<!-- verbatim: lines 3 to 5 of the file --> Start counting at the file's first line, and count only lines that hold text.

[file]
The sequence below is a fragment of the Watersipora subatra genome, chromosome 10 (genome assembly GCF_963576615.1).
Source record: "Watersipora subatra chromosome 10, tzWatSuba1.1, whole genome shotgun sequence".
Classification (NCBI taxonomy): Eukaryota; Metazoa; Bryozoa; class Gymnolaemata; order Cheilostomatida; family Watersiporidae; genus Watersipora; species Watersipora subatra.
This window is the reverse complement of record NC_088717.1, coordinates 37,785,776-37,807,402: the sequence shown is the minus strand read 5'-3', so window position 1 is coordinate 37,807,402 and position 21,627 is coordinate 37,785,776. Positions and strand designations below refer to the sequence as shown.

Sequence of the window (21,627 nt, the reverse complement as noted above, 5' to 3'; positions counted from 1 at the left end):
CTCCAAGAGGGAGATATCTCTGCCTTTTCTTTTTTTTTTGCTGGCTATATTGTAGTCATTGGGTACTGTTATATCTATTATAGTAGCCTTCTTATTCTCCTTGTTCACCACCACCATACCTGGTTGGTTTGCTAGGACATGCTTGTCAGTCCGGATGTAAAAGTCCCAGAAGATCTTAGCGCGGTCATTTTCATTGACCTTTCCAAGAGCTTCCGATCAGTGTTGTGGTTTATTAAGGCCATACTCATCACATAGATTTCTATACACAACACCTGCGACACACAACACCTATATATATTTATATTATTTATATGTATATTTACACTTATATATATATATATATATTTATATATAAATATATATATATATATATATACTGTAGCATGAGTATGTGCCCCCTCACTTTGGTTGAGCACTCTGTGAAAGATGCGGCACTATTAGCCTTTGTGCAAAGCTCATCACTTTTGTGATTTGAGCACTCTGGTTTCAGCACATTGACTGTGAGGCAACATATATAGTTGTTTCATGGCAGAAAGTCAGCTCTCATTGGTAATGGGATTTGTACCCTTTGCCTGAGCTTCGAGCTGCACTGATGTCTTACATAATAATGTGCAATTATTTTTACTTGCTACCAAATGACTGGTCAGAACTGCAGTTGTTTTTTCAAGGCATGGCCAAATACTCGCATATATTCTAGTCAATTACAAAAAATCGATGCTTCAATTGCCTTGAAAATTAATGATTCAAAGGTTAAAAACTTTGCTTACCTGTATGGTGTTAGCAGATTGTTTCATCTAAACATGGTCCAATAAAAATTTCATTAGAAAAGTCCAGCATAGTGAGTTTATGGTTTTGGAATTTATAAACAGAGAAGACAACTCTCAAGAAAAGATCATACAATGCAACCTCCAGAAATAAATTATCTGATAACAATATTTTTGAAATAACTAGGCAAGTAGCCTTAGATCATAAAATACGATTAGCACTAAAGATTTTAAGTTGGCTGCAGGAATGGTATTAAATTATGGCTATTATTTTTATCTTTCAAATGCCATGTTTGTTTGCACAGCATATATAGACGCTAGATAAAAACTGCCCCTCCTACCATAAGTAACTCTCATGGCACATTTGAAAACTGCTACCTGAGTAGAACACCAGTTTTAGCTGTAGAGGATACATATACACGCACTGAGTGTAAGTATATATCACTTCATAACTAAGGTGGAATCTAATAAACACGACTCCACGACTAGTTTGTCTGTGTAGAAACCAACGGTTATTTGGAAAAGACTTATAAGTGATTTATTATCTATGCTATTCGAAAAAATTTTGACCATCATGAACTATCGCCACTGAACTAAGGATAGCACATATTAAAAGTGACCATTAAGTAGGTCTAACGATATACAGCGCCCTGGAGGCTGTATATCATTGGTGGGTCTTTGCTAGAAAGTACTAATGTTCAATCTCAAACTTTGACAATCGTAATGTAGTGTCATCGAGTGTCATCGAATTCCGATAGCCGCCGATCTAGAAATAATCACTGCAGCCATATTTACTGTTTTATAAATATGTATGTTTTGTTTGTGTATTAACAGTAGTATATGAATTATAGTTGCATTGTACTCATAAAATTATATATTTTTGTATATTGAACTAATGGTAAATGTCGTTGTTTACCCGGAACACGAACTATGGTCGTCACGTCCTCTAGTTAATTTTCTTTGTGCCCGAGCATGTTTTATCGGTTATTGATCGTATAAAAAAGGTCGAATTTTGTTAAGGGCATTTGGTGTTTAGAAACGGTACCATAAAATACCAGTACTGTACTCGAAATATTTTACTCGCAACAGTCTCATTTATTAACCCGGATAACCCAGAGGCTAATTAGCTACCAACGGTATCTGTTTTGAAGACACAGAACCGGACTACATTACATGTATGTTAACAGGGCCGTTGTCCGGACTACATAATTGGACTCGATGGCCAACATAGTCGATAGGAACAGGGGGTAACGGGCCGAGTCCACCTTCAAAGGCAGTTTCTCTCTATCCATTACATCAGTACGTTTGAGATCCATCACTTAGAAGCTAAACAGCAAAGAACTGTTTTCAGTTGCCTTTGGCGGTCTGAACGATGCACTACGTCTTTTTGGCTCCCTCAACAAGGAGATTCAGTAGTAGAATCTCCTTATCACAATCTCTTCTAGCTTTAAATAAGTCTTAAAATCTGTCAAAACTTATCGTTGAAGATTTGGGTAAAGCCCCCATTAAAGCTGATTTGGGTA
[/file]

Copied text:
Classification (NCBI taxonomy): Eukaryota; Metazoa; Bryozoa; class Gymnolaemata; order Cheilostomatida; family Watersiporidae; genus Watersipora; species Watersipora subatra.
This window is the reverse complement of record NC_088717.1, coordinates 37,785,776-37,807,402: the sequence shown is the minus strand read 5'-3', so window position 1 is coordinate 37,807,402 and position 21,627 is coordinate 37,785,776. Positions and strand designations below refer to the sequence as shown.

Sequence of the window (21,627 nt, the reverse complement as noted above, 5' to 3'; positions counted from 1 at the left end):